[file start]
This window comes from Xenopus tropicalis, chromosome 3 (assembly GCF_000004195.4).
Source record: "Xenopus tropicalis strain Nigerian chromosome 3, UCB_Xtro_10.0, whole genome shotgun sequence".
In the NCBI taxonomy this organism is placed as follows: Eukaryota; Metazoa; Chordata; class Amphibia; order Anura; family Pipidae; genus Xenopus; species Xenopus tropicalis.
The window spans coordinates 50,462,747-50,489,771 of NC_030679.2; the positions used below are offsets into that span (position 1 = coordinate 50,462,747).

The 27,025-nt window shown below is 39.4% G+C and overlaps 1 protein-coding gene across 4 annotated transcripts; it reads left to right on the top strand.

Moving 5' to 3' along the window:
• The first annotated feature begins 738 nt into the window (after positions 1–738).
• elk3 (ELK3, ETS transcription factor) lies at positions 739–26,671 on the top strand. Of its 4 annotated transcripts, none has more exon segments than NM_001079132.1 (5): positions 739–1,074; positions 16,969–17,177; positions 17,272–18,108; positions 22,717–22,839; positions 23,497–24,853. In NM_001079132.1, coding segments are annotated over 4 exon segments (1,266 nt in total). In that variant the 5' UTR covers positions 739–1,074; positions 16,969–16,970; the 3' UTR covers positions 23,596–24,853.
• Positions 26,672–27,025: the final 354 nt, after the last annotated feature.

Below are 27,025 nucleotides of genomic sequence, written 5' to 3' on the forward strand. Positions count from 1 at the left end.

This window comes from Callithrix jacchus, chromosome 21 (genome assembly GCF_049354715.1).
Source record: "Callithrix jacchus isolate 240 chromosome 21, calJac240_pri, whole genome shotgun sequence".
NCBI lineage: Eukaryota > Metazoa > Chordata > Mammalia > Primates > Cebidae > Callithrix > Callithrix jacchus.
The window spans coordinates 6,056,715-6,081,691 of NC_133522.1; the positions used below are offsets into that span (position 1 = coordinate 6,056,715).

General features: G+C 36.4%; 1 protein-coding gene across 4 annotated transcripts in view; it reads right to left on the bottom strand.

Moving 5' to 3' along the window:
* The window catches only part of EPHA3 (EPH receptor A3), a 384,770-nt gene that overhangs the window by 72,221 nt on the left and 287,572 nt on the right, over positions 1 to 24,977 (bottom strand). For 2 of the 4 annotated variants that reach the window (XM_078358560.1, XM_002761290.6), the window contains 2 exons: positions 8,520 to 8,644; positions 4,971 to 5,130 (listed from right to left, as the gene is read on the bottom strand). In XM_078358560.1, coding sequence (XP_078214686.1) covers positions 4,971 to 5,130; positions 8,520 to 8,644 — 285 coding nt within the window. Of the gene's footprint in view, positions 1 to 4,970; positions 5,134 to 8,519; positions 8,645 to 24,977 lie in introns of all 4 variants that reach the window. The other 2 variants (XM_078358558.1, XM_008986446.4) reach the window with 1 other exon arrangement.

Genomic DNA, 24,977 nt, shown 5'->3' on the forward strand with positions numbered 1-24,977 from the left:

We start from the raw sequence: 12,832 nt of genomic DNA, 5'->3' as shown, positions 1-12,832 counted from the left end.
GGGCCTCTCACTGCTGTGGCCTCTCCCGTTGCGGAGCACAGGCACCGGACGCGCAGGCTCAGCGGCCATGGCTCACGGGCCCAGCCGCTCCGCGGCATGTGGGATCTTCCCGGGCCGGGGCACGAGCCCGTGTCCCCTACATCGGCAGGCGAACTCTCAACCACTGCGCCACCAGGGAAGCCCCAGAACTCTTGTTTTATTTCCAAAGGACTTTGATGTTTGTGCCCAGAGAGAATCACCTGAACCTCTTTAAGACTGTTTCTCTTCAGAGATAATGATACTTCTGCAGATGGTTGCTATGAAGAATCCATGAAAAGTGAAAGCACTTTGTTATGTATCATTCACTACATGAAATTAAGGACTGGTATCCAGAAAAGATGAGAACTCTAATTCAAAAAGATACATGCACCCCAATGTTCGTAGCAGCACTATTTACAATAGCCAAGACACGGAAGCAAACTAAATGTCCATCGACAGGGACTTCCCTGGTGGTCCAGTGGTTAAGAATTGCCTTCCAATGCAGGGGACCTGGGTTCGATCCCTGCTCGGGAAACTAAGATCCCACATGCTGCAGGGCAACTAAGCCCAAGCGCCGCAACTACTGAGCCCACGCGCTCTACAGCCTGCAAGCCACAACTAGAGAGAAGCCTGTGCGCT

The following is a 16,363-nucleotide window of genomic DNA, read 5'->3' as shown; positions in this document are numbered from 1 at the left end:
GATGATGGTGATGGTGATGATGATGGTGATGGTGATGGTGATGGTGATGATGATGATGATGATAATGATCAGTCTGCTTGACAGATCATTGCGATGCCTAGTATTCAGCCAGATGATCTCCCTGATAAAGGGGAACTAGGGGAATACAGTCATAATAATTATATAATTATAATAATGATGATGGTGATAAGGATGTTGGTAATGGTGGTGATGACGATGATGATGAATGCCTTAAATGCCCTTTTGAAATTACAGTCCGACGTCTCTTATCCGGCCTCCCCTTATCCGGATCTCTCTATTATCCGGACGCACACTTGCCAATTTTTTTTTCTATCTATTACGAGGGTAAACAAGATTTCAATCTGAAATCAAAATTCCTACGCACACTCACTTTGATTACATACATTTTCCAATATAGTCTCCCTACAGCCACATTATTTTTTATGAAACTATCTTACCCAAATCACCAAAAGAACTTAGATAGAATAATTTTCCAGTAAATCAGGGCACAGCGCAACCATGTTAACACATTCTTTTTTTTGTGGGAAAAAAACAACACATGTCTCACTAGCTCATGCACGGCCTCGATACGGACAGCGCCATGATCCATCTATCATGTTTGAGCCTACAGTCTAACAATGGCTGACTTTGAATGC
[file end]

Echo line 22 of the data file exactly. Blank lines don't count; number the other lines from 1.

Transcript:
GATGATGGTGATGGTGATGATGATGGTGATGGTGATGGTGATGGTGATGATGATGATGATGATAATGATCAGTCTGCTTGACAGATCATTGCGATGCCTAGTATTCAGCCAGATGATCTCCCTGATAAAGGGGAACTAGGGGAATACAGTCATAATAATTATATAATTATAATAATGATGATGGTGATAAGGATGTTGGTAATGGTGGTGATGACGATGATGATGAATGCCTTAAATGCCCTTTTGAAATTACAGTCCGACGTCTCTTATCCGGCCTCCCCTTATCCGGATCTCTCTATTATCCGGACGCACACTTGCCAATTTTTTTTTCTATCTATTACGAGGGTAAACAAGATTTCAATCTGAAATCAAAATTCCTACGCACACTCACTTTGATTACATACATTTTCCAATATAGTCTCCCTACAGCCACATTATTTTTTATGAAACTATCTTACCCAAATCACCAAAAGAACTTAGATAGAATAATTTTCCAGTAAATCAGGGCACAGCGCAACCATGTTAACACATTCTTTTTTTTGTGGGAAAAAAACAACACATGTCTCACTAGCTCATGCACGGCCTCGATACGGACAGCGCCATGATCCATCTATCATGTTTGAGCCTACAGTCTAACAATGGCTGACTTTGAATGC